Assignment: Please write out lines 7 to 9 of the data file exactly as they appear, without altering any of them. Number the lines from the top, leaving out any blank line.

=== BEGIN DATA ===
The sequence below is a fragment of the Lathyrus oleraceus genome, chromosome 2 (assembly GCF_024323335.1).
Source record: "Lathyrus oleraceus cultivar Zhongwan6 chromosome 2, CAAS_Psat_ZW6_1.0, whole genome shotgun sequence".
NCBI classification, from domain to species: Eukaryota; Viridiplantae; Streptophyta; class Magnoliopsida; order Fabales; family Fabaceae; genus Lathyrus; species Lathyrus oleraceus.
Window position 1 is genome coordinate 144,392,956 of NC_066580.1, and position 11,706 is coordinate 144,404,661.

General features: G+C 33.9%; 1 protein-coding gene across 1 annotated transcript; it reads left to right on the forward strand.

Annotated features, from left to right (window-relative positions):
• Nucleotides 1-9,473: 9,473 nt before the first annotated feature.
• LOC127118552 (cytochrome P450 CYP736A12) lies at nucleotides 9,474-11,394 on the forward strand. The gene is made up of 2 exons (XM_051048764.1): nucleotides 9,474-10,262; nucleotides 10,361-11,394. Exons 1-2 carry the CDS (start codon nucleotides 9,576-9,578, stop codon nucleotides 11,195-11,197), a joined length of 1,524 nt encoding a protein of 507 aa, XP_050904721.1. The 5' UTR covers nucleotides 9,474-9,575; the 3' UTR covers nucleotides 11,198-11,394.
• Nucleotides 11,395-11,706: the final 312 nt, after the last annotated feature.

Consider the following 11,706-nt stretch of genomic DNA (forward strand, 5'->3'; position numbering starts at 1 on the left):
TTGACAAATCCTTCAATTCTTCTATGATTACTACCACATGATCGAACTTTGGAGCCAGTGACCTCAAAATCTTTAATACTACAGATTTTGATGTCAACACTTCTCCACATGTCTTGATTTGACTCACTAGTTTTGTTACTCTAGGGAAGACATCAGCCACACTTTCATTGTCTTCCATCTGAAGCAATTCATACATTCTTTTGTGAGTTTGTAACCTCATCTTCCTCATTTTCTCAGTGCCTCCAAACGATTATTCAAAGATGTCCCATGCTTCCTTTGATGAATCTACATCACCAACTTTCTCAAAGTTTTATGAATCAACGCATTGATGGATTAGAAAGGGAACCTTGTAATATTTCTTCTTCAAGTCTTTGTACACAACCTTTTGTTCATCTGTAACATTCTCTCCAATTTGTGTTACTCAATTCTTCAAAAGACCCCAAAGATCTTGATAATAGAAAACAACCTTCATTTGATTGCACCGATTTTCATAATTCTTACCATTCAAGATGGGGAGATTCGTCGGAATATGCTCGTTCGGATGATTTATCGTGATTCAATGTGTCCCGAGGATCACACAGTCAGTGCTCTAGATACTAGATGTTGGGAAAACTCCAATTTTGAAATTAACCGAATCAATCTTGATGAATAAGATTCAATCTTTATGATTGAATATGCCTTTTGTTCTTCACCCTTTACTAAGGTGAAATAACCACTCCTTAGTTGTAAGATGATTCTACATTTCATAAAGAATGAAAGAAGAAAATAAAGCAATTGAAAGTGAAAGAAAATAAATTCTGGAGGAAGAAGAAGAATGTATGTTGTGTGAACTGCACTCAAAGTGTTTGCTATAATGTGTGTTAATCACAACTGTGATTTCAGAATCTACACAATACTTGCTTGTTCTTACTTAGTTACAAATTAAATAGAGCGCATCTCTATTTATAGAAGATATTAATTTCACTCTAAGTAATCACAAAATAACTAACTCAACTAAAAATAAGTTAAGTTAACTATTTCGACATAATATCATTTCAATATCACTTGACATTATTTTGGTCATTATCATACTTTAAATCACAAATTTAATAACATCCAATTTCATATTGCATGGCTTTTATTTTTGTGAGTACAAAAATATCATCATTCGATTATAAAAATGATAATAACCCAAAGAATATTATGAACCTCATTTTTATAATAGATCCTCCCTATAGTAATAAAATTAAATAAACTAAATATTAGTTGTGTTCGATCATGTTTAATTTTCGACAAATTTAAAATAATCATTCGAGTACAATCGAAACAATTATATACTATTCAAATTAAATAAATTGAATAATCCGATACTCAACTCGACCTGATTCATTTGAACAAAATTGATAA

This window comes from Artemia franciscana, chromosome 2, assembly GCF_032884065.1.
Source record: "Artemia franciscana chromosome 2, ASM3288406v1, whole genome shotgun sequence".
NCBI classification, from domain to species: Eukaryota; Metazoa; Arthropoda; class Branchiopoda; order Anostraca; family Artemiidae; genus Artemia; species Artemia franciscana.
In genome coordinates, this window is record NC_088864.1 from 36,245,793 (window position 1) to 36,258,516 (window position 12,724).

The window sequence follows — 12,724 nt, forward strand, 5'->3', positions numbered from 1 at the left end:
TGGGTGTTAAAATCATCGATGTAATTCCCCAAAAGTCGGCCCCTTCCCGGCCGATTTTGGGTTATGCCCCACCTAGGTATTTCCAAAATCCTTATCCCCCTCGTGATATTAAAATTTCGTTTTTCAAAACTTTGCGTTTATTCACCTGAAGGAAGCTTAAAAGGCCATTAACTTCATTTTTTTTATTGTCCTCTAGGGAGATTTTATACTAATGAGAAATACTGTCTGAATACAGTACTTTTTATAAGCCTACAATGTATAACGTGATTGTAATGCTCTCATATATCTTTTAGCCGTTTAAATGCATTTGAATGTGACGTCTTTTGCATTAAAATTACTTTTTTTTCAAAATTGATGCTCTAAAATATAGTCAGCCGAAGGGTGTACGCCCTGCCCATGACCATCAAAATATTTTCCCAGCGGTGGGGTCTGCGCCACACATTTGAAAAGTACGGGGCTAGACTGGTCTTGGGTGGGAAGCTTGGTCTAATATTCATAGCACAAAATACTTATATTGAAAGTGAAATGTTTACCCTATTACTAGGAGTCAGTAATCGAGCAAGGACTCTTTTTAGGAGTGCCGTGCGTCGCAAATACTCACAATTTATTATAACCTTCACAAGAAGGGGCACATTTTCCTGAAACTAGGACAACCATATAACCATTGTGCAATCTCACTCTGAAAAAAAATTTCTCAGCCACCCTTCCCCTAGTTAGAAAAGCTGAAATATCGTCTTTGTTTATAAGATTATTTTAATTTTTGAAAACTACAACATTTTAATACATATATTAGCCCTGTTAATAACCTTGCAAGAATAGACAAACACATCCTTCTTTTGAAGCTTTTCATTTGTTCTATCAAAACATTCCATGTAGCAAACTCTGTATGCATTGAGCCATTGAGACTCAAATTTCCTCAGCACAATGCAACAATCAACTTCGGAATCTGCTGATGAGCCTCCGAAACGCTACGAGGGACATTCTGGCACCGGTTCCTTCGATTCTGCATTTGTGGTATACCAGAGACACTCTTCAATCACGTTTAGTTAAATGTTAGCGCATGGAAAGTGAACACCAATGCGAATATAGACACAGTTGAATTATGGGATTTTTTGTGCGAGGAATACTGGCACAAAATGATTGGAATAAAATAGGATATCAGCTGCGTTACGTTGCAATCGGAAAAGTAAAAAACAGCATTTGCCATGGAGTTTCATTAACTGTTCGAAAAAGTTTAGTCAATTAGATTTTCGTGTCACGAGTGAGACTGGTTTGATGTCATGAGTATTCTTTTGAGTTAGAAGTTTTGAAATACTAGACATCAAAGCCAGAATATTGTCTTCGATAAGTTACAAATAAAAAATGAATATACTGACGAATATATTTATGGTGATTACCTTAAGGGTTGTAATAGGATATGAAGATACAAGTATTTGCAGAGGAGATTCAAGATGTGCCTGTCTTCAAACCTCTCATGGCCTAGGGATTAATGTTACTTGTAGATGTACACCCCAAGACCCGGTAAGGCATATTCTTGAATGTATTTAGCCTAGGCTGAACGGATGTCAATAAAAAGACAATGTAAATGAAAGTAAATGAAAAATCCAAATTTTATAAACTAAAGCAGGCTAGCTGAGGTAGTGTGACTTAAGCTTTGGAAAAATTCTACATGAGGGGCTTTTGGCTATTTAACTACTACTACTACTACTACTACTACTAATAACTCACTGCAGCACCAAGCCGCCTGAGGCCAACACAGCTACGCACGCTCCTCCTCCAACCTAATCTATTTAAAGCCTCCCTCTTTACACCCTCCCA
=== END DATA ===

• Nucleotides 1-9,473: 9,473 nt before the first annotated feature.
• LOC127118552 (cytochrome P450 CYP736A12) lies at nucleotides 9,474-11,394 on the forward strand. The gene is made up of 2 exons (XM_051048764.1): nucleotides 9,474-10,262; nucleotides 10,361-11,394. Exons 1-2 carry the CDS (start codon nucleotides 9,576-9,578, stop codon nucleotides 11,195-11,197), a joined length of 1,524 nt encoding a protein of 507 aa, XP_050904721.1. The 5' UTR covers nucleotides 9,474-9,575; the 3' UTR covers nucleotides 11,198-11,394.
• Nucleotides 11,395-11,706: the final 312 nt, after the last annotated feature.